5. It’s OK to be honest when you don’t know how to do something

Even with my clients, if there’s something that I truly don’t know how to do, I’m up front. And when there’s something that I think I could learn, I’m honest about that too.

6. I remind myself that no Salesforce Admin knows everything

Every single Salesforce Admin I have ever met – online, at the office, or even at Dreamforce (whether they have 15 certifications or none) – googles how to do things sometimes. We all have things we can learn, and we don’t actually need to memorize everything – some things you learn with time and experience, other things you might use so rarely you never commit them to memory. Expecting yourself to know how to do everything is setting yourself up for failure. I’d rather set myself up for success.

7. Be as kind to yourself as you are to everyone else

This is also really helpful when it comes to public speaking. When I see someone else stumbling, I immediately think: “You can do it!” When I meet a new Salesforce Admin, or even an experienced admin who doesn’t have a particular skill, my thoughts are similar: “You are going to love this… just wait ‘til you learn this!” We would never apply to our peers the same harsh thoughts that sometimes cross our minds when we think about ourselves. So try taking that kindness and applying it to yourself.

8. For Salesforce Admins, the Salesforce Community is a huge bonus

I think I could write an entire blog post on this alone, but it really is true. I’ve had complete strangers (with absolutely nothing to gain) help me out with Salesforce problems. I’ve had consultants teach me things, even to their own detriment (the better I became, the less hours they got from me!). Everyone in this community is willing to share their knowledge, even if you think it’s a silly question you need help with. There’s no judgment, no matter where you are in your Salesforce journey.

9. Enjoy the positives and celebrate wins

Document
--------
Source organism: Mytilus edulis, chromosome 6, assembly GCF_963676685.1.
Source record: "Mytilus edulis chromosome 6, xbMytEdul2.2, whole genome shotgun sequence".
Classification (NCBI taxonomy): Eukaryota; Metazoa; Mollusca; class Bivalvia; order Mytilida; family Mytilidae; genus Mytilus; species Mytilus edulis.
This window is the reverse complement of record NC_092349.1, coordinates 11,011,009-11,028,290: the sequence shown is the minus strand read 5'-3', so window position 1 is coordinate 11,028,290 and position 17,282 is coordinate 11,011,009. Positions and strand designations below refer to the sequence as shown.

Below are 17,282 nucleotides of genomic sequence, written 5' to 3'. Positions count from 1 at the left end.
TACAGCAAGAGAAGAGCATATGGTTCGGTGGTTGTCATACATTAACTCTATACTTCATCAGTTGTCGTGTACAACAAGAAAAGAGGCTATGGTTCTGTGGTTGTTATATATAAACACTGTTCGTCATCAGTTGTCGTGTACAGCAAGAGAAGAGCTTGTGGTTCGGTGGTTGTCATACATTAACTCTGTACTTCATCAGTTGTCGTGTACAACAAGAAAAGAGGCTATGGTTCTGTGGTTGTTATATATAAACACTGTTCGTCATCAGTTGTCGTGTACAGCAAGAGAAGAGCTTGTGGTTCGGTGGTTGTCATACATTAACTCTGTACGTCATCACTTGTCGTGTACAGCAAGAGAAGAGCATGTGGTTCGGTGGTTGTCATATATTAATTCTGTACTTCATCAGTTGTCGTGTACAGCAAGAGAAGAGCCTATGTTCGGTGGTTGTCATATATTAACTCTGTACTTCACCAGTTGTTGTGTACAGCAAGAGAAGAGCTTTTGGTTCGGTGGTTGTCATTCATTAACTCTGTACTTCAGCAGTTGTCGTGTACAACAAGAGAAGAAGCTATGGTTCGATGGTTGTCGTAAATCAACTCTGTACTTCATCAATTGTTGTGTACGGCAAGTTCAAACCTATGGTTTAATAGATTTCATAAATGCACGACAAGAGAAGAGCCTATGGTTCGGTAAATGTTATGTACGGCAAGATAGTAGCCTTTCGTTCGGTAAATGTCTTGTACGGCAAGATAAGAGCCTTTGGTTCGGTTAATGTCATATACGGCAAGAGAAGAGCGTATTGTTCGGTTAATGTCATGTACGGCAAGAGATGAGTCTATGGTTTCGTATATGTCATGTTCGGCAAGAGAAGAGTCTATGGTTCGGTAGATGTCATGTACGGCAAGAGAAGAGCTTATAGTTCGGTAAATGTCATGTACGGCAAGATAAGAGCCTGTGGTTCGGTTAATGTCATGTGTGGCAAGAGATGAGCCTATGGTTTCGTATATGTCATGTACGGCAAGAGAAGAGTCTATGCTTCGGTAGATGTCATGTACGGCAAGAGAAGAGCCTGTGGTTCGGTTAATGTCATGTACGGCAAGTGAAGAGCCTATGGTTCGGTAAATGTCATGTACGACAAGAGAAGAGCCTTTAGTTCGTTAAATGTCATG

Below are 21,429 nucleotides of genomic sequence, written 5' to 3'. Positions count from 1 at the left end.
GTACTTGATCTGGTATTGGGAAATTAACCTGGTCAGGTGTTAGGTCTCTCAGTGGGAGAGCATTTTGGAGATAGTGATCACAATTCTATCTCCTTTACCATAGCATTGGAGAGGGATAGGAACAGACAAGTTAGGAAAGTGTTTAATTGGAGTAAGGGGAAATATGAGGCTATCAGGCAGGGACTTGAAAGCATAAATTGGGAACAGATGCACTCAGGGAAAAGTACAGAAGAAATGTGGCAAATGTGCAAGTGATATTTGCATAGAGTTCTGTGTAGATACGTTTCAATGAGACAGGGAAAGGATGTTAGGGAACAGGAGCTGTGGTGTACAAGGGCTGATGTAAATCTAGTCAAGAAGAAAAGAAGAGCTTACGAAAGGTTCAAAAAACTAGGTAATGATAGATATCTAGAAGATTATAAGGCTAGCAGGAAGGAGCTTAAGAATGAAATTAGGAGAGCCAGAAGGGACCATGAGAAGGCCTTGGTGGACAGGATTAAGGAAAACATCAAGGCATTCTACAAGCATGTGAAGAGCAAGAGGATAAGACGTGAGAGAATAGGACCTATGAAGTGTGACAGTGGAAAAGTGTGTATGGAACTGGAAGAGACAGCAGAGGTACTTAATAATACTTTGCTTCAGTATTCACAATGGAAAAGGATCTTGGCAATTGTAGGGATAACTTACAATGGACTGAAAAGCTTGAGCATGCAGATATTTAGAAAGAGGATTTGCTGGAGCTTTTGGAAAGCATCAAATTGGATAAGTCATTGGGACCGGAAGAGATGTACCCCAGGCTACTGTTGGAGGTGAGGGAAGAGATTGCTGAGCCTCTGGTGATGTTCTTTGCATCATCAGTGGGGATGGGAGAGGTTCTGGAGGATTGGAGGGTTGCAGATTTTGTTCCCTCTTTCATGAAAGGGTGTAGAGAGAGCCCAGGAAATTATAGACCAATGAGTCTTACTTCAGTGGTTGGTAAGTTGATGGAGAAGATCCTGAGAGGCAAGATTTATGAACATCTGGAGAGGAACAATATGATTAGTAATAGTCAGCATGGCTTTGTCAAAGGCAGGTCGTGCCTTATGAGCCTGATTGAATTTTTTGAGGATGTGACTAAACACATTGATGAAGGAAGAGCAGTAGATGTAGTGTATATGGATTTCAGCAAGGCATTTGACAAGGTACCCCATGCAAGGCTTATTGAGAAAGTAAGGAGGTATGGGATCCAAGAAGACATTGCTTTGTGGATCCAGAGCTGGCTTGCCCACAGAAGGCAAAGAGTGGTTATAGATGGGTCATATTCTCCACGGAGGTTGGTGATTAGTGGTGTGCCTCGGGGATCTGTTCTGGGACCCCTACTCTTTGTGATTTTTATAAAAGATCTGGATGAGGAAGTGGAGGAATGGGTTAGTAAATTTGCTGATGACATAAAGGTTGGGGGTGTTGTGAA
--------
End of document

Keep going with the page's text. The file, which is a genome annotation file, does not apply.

Just as we have moments when we feel down, we also have moments when we feel good and confident. When someone praises your work or thanks you, take pride in that. Sometimes, I will receive an urgent email – someone is terrified that they’ve broken a report or lost data. Even if the fix is as simple as changing the date filters on a report, it’s OK to be proud of that! Most Salesforce users are grateful for your help.

10. Acknowledge that this feeling is common

When you experience this feeling, try not to panic or fight it. Instead, acknowledge it in the same way as a train passing by – yes, it is loud and disruptive, but we can wait calmly for it to pass, or move to a new location, put on our headphones, etc. Create your own personal list of affirmations – ones that have meaning to you – and keep them nearby to help you feel confident when you need a boost.

Final Thoughts

If you’re also struggling with imposter syndrome, I encourage you to reach out to your community. Local community meetup groups are a great resource. The online Salesforce Community is incredible, and there are even some Slack channels you can join to help with immediate questions.

Earlier in this post, I mentioned that I sometimes get this feeling that I’ll eventually be exposed for not knowing anything about Salesforce. Logically, I know this won’t happen – it can’t happen, because I do actually know a bunch of stuff, and I’m truthful about the things that I don’t know.
CPQ anyone?

As far as the things ‘I don’t know’ go, I also don’t know what will happen tomorrow, I don’t know where my career will take me, and I don’t know what cool and interesting things I will learn in the future. But what I do know (and what I want every Salesforce Admin struggling with moments of doubt to know) is that we’re not alone.

I hope these tips can help you. just remember, and we’re all here to help each other.

READ MORE: Are You an Imposter? OWN IT! – Salesforce Live